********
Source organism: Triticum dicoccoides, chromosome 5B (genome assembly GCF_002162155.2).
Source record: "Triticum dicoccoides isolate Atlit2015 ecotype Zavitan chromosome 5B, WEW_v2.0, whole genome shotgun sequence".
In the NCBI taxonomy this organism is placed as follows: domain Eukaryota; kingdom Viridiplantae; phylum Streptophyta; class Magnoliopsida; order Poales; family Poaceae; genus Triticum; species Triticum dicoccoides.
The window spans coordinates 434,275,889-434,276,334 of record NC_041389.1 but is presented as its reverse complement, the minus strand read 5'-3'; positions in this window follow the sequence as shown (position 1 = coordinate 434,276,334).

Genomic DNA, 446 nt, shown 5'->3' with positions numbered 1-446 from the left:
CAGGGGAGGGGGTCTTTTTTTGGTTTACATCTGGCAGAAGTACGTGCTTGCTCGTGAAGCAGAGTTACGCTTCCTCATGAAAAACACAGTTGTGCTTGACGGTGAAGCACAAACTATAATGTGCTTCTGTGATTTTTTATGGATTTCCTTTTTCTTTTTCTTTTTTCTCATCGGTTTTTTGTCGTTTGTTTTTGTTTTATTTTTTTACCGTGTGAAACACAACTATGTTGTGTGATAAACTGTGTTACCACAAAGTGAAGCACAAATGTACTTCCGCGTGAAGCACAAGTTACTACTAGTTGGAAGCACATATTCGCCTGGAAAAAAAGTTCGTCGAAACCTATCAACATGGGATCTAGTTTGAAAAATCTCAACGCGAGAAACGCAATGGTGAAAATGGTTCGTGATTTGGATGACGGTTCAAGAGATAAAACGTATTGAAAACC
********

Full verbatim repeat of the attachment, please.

Source organism: Triticum dicoccoides, chromosome 5B (genome assembly GCF_002162155.2).
Source record: "Triticum dicoccoides isolate Atlit2015 ecotype Zavitan chromosome 5B, WEW_v2.0, whole genome shotgun sequence".
In the NCBI taxonomy this organism is placed as follows: domain Eukaryota; kingdom Viridiplantae; phylum Streptophyta; class Magnoliopsida; order Poales; family Poaceae; genus Triticum; species Triticum dicoccoides.
The window spans coordinates 434,275,889-434,276,334 of record NC_041389.1 but is presented as its reverse complement, the minus strand read 5'-3'; positions in this window follow the sequence as shown (position 1 = coordinate 434,276,334).

Genomic DNA, 446 nt, shown 5'->3' with positions numbered 1-446 from the left:
CAGGGGAGGGGGTCTTTTTTTGGTTTACATCTGGCAGAAGTACGTGCTTGCTCGTGAAGCAGAGTTACGCTTCCTCATGAAAAACACAGTTGTGCTTGACGGTGAAGCACAAACTATAATGTGCTTCTGTGATTTTTTATGGATTTCCTTTTTCTTTTTCTTTTTTCTCATCGGTTTTTTGTCGTTTGTTTTTGTTTTATTTTTTTACCGTGTGAAACACAACTATGTTGTGTGATAAACTGTGTTACCACAAAGTGAAGCACAAATGTACTTCCGCGTGAAGCACAAGTTACTACTAGTTGGAAGCACATATTCGCCTGGAAAAAAAGTTCGTCGAAACCTATCAACATGGGATCTAGTTTGAAAAATCTCAACGCGAGAAACGCAATGGTGAAAATGGTTCGTGATTTGGATGACGGTTCAAGAGATAAAACGTATTGAAAACC